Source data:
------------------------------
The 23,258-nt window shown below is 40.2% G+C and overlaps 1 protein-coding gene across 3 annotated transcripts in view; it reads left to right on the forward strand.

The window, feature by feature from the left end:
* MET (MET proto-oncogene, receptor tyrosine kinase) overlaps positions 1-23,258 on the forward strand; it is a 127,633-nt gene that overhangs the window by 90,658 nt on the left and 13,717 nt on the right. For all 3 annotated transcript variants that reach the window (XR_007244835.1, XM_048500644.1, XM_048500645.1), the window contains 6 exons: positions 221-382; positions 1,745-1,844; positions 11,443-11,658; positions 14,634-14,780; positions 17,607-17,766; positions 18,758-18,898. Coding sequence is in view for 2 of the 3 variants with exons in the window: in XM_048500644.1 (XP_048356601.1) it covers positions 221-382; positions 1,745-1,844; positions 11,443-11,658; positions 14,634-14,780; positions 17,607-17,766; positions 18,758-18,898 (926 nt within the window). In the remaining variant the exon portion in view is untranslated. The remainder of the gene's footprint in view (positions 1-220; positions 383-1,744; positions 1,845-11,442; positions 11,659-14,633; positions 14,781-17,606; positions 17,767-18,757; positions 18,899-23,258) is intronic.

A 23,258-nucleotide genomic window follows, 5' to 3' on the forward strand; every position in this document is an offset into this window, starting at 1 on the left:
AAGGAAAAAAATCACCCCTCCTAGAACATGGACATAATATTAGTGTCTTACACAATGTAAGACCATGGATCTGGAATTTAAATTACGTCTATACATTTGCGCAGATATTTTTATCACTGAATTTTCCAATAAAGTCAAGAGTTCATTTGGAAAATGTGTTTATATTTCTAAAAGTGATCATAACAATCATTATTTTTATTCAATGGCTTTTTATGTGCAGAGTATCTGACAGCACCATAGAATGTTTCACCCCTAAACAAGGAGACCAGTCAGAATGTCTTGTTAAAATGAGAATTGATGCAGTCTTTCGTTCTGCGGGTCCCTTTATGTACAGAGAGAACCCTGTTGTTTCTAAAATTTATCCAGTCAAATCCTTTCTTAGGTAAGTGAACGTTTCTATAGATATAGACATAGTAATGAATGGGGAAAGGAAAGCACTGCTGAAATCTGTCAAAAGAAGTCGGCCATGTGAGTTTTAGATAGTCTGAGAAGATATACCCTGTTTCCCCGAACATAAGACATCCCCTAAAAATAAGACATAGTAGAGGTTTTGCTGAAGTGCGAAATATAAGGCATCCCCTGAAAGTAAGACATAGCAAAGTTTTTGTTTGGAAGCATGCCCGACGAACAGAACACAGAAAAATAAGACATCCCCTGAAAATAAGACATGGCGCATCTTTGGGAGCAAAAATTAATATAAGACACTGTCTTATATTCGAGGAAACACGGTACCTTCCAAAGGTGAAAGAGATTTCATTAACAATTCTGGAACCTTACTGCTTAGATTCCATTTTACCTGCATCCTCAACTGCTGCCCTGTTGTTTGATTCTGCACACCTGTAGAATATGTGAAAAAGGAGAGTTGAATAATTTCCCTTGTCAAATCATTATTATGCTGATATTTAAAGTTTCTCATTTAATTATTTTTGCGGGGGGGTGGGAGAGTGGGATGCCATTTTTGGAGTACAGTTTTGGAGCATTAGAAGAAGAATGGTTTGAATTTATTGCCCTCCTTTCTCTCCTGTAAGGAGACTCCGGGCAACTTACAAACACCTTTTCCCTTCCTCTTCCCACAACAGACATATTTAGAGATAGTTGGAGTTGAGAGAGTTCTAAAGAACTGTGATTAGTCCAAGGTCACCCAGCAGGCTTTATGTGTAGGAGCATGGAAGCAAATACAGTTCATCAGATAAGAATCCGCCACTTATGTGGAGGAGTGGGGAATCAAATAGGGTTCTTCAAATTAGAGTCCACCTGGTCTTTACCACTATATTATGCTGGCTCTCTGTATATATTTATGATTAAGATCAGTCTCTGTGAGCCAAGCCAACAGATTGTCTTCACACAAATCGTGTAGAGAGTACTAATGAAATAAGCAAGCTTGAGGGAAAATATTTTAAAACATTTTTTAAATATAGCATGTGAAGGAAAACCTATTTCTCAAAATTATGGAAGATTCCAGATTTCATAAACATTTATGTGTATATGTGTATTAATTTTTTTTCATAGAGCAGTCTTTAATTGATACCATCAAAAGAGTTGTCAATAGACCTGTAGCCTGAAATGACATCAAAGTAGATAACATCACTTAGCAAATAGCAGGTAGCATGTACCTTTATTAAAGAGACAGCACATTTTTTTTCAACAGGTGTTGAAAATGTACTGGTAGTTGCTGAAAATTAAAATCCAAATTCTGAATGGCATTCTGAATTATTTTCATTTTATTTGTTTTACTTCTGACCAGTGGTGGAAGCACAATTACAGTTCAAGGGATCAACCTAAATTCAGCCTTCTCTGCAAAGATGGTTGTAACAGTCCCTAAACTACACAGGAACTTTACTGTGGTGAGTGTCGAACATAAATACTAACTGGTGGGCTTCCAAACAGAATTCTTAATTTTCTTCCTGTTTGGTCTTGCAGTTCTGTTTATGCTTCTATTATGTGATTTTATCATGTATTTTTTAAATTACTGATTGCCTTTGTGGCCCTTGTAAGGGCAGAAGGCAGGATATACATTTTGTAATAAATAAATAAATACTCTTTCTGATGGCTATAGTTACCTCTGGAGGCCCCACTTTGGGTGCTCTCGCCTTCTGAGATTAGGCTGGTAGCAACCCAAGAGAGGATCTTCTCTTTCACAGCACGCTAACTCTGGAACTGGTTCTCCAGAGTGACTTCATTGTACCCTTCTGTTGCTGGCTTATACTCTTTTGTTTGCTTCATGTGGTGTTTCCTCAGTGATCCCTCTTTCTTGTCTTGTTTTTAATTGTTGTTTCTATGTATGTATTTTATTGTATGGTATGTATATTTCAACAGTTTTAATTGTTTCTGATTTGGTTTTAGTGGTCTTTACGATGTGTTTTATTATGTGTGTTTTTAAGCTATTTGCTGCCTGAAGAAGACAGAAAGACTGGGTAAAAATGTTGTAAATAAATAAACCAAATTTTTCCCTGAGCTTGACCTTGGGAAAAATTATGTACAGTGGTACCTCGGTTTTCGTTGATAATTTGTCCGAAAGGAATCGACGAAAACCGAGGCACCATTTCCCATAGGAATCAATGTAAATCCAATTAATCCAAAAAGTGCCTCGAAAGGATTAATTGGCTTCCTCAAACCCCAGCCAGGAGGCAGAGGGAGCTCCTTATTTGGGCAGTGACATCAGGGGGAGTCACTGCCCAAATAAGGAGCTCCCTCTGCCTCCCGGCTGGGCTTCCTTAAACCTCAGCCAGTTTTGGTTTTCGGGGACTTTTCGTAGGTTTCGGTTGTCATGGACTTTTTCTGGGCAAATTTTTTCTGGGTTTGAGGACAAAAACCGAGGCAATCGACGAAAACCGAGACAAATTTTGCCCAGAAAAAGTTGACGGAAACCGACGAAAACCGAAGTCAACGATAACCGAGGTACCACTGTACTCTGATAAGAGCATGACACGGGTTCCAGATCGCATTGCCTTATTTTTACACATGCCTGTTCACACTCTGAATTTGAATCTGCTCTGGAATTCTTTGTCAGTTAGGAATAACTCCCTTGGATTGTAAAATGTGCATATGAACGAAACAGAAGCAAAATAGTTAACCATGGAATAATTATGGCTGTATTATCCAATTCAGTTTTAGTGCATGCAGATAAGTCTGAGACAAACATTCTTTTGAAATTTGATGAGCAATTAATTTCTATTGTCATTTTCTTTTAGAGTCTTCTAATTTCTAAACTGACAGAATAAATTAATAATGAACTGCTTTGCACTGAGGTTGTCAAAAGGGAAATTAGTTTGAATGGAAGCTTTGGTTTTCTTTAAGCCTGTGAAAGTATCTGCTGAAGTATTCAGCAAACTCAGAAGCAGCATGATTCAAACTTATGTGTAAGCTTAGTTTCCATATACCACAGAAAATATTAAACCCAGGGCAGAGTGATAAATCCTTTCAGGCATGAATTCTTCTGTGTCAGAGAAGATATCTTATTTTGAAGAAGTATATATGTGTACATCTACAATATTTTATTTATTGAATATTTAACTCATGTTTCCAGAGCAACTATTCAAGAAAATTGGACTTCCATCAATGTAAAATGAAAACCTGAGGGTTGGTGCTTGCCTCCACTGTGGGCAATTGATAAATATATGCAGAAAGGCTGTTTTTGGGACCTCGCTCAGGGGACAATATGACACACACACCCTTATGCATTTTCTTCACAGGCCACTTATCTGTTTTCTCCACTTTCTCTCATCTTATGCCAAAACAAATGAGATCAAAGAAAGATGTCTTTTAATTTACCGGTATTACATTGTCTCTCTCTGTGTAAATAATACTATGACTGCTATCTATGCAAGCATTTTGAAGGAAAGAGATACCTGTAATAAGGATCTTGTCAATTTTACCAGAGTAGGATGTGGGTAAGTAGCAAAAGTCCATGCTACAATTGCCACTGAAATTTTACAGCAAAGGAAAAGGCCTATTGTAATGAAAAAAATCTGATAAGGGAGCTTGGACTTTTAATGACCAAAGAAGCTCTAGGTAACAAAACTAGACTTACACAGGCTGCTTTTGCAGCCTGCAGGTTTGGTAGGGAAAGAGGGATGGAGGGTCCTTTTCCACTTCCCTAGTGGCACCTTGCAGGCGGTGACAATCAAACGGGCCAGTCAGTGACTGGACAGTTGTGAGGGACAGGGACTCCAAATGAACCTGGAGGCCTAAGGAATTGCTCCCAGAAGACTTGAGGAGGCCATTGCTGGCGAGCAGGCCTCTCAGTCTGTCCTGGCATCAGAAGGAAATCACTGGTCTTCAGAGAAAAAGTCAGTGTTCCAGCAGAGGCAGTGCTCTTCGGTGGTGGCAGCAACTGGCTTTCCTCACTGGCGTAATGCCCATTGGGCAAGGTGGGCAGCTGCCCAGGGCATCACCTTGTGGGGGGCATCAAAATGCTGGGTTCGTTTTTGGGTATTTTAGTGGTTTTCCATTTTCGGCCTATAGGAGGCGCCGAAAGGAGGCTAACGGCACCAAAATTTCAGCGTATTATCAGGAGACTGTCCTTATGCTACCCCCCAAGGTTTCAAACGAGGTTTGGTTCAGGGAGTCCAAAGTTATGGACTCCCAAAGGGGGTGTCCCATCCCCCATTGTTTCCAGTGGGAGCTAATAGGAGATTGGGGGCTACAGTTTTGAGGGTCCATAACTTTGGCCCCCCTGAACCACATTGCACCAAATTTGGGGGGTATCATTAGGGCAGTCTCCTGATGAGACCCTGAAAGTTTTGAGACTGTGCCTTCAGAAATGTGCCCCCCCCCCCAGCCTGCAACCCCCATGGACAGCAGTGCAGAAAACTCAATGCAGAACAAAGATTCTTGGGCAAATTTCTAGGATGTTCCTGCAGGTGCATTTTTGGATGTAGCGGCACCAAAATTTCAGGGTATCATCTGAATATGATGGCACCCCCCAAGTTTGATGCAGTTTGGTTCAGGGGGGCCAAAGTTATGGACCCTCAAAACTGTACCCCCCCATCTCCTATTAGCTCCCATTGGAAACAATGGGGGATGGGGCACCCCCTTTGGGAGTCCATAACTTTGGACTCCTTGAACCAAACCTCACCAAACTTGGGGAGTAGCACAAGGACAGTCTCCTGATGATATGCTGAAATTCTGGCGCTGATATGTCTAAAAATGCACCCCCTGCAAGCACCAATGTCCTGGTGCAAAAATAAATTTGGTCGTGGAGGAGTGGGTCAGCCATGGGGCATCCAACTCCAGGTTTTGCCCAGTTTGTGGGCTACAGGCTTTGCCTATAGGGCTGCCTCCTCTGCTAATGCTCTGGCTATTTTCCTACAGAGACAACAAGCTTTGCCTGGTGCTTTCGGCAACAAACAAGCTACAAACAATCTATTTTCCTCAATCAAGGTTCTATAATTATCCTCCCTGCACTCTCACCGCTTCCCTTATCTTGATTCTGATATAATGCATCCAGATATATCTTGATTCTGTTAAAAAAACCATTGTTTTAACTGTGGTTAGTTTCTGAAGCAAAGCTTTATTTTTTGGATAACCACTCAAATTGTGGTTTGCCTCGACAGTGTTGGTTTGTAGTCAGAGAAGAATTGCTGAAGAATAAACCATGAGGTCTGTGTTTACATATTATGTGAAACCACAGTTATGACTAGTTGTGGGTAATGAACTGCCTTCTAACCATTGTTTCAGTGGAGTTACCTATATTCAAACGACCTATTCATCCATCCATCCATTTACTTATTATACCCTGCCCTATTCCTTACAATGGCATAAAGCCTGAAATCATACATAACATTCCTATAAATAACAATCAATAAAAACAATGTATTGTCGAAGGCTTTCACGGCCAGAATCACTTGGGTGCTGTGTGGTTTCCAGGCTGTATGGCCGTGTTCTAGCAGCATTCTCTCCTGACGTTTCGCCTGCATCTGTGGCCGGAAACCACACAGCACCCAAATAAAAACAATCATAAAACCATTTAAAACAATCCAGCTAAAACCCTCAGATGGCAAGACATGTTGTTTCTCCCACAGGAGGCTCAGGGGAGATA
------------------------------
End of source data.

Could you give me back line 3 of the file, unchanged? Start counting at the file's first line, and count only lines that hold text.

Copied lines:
* MET (MET proto-oncogene, receptor tyrosine kinase) overlaps positions 1-23,258 on the forward strand; it is a 127,633-nt gene that overhangs the window by 90,658 nt on the left and 13,717 nt on the right. For all 3 annotated transcript variants that reach the window (XR_007244835.1, XM_048500644.1, XM_048500645.1), the window contains 6 exons: positions 221-382; positions 1,745-1,844; positions 11,443-11,658; positions 14,634-14,780; positions 17,607-17,766; positions 18,758-18,898. Coding sequence is in view for 2 of the 3 variants with exons in the window: in XM_048500644.1 (XP_048356601.1) it covers positions 221-382; positions 1,745-1,844; positions 11,443-11,658; positions 14,634-14,780; positions 17,607-17,766; positions 18,758-18,898 (926 nt within the window). In the remaining variant the exon portion in view is untranslated. The remainder of the gene's footprint in view (positions 1-220; positions 383-1,744; positions 1,845-11,442; positions 11,659-14,633; positions 14,781-17,606; positions 17,767-18,757; positions 18,899-23,258) is intronic.